science politics

Scholarly journals, on the face of it, emerged in the 17th century as a medium to facilitate communication of scientific discoveries among interested scholars. In the 21st century, it’s not all that different: researchers form communities around topics in which they share a common interest: Journal of Neuroscience, Pediatrics and Neonatology, Journal of Economics or the British Educational Research Journal. There are currently over 30,000 such journals, all serving a group of scholars with an interest in the topic of the journal.

In order to run a scholarly journal, a publisher is dependent on mostly unpaid volunteers for editing, peer reviewing and, of course, writing and submitting scholarly works to the journal. These volunteers are usually recruited from the community making up the authors and readers of the journal.

Given that the whole journal is essentially run by academics (with the exception of some menial tasks carried out by publisher employees or outsourced to companies in countries with cheap labor and lax labor laws), one would expect that if the scholarly community is not satisfied with the services of their publisher, they would simply go to some other publisher and ask them to service their journal instead. However, in many if not most cases, the owner of the journal is not the community of scholars, it is the publisher. This means, in such cases, the community has to abandon the journal and form a new one. Some of these journals have long traditions and have formed reputations over decades and sometimes centuries. Thus, conning the scientific community in either selling their ownership of these journals to corporate publishers or ceding this ownership at the point of journal inception was a clever anti-competitive strategy employed by publishers early on.

Today, there is on average one defection per year of an editorial board from a publisher to form a new journal. Publishers will likely try to argue that this low number is a sign of how satisfied scholars are with their services. An upcoming survey tells a different story: Among Mathematicians at least, 78% see the need for an improvement in journal services.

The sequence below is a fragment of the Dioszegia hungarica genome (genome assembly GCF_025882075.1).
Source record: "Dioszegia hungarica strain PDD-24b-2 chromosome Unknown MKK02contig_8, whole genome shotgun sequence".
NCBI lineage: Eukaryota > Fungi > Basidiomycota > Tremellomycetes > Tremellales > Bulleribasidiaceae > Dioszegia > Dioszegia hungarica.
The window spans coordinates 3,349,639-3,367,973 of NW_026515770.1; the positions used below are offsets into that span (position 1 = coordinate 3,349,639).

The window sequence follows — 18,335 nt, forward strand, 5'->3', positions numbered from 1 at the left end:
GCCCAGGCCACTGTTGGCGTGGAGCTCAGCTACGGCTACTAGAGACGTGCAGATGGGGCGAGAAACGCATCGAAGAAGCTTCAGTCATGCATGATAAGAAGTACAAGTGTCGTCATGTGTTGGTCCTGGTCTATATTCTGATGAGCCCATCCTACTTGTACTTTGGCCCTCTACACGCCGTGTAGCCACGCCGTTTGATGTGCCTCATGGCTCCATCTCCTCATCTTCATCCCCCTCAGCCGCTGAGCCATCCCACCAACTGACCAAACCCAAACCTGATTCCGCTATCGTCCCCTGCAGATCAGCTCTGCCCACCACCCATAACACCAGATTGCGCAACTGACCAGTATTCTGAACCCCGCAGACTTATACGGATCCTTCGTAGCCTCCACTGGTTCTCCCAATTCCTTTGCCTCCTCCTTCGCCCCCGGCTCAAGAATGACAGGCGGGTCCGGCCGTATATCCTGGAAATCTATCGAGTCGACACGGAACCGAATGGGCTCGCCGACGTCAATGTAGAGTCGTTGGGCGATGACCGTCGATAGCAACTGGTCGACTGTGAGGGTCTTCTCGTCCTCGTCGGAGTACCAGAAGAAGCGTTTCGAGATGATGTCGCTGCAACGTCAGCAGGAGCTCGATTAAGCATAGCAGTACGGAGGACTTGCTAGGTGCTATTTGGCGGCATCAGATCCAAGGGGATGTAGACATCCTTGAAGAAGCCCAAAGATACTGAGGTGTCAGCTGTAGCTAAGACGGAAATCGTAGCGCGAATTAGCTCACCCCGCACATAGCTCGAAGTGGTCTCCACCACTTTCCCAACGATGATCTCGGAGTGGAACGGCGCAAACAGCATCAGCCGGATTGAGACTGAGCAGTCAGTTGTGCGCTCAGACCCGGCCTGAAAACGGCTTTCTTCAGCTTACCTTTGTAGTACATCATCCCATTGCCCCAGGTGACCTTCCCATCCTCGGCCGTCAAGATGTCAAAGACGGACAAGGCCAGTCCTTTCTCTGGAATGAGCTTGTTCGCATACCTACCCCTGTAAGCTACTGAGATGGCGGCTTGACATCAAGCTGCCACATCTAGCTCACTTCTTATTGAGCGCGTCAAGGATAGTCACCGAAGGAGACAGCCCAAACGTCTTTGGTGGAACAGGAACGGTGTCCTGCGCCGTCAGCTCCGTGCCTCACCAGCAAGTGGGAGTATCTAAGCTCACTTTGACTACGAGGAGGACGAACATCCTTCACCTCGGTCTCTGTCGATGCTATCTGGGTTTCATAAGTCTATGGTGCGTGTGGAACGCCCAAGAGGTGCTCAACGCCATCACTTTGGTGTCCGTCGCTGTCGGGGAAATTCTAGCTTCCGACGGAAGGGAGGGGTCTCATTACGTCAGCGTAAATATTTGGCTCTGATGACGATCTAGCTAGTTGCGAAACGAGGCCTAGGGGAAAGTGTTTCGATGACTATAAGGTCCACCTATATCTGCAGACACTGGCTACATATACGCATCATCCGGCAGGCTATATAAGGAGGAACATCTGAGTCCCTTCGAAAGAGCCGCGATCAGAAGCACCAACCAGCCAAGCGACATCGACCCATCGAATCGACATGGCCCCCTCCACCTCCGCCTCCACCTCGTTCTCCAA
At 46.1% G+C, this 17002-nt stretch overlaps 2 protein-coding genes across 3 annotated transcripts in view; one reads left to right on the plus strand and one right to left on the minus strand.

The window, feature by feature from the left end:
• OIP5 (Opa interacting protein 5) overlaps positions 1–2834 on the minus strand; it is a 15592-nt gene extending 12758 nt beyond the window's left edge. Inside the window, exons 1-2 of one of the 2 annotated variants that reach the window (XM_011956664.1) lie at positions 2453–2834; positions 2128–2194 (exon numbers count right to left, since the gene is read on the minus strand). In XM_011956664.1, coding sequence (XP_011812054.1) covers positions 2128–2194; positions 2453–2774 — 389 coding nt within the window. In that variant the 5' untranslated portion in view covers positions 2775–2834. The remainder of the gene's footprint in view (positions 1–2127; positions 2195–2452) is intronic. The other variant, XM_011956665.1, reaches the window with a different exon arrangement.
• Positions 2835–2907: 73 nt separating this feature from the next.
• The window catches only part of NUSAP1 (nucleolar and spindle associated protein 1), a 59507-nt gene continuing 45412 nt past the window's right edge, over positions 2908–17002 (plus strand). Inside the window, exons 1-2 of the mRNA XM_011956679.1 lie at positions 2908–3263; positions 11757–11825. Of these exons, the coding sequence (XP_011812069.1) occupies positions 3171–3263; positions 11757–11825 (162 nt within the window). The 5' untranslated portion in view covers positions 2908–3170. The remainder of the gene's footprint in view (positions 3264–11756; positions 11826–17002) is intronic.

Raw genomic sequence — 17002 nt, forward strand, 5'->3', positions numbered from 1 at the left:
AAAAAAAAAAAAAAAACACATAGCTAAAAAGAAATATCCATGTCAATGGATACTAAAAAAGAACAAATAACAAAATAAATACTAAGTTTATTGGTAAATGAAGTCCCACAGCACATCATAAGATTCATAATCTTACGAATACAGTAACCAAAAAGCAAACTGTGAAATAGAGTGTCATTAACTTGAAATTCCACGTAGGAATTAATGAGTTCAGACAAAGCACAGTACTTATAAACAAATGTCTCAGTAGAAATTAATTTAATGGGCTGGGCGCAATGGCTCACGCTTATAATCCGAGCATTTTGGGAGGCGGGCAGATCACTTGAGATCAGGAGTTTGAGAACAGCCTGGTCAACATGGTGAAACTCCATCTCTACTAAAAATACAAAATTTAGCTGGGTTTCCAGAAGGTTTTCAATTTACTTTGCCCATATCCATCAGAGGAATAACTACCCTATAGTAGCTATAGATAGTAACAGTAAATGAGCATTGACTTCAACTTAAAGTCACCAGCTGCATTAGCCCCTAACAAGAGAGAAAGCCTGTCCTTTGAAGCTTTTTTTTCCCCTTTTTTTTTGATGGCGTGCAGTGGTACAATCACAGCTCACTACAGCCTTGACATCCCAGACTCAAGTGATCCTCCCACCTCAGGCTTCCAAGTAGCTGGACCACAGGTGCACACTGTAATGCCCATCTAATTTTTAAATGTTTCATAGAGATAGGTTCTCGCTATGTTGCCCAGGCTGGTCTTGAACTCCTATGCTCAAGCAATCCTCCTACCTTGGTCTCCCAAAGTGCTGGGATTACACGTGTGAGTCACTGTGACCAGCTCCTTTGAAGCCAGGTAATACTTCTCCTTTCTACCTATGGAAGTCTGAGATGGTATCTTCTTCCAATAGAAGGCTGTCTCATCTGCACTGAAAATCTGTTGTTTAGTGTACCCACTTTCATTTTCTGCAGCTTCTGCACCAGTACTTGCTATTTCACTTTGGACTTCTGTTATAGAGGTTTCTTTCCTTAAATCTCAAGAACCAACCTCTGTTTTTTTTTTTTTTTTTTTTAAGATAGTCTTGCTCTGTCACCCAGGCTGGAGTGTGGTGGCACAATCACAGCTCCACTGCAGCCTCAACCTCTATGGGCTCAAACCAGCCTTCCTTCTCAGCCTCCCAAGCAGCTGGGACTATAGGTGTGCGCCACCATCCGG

Another anti-competitive maneuver is to bind editors via non-competition clauses in their contracts. Some publishers pay some of their editors a modest honorarium, i.e., these editors are not employees of the publishers but receive some compensation for their otherwise volunteered efforts. I have recently received excerpts of such contracts (different excerpts from different contracts):

During the term of this Agreement the Editor shall observe the interests of the Journal and shall abstain from any action that will be detrimental to the Journal. In order to ensure the scientific and commercial success of the Journal and in consideration of the Publisher’s financial commitments as set forth herein, the Editor agrees that he/she shall not perform editorial activities for any other scientific journal that may reasonably be considered as being in competition with the Journal.

[…]

During the term of this Agreement, the Editor agrees not to engage in or assist others in editing, publishing, or related activities that, in the Publisher’s reasonable judgment, could result in a publication that interferes with or injures the sales of the Journal.

These contracts also include clauses that provide the publisher with data that makes it more difficult for the editorial board to leave and compete with a new journal:

The Editor hereby acknowledges that the Publisher owns and controls all rights in any list of referees and authors compiled by the Editor and/or used by the Editor in connection with the Journal, and that the Publisher shall be freely entitled to continue to use such list as it sees fit following expiration or termination of this Agreement.

[…]

All editorial material, including, but not limited to emails, received by the Editor in his/her capacity as editor of the Journal during the term of this Agreement, is intended for and is the confidential property of the Publisher and, if requested by the Publisher, shall be immediately forwarded by the Editor to the Publisher, whether or not such material has been previously reviewed by the Editor.

Thus, helpful data about the scholarly community that makes up the journal are to be left with the publisher, even if the community decides to leave.

These business practices should provide some sobering insight for all those who adhere to the neoliberal pipe-dream that just uttering the spell “competition” will magically bring down prices once we only have forced these publishers to flip all their privately owned journals to open access.

If there ever will be such a “gold” open access scenario, this caricature of a market needs to be heavily regulated, with constant government supervision, under-cover police and massive fines – and, of course, with all the bureaucracy that comes along with all that.

I’m not so sure that this is what we really want.

Posted on  at 10:44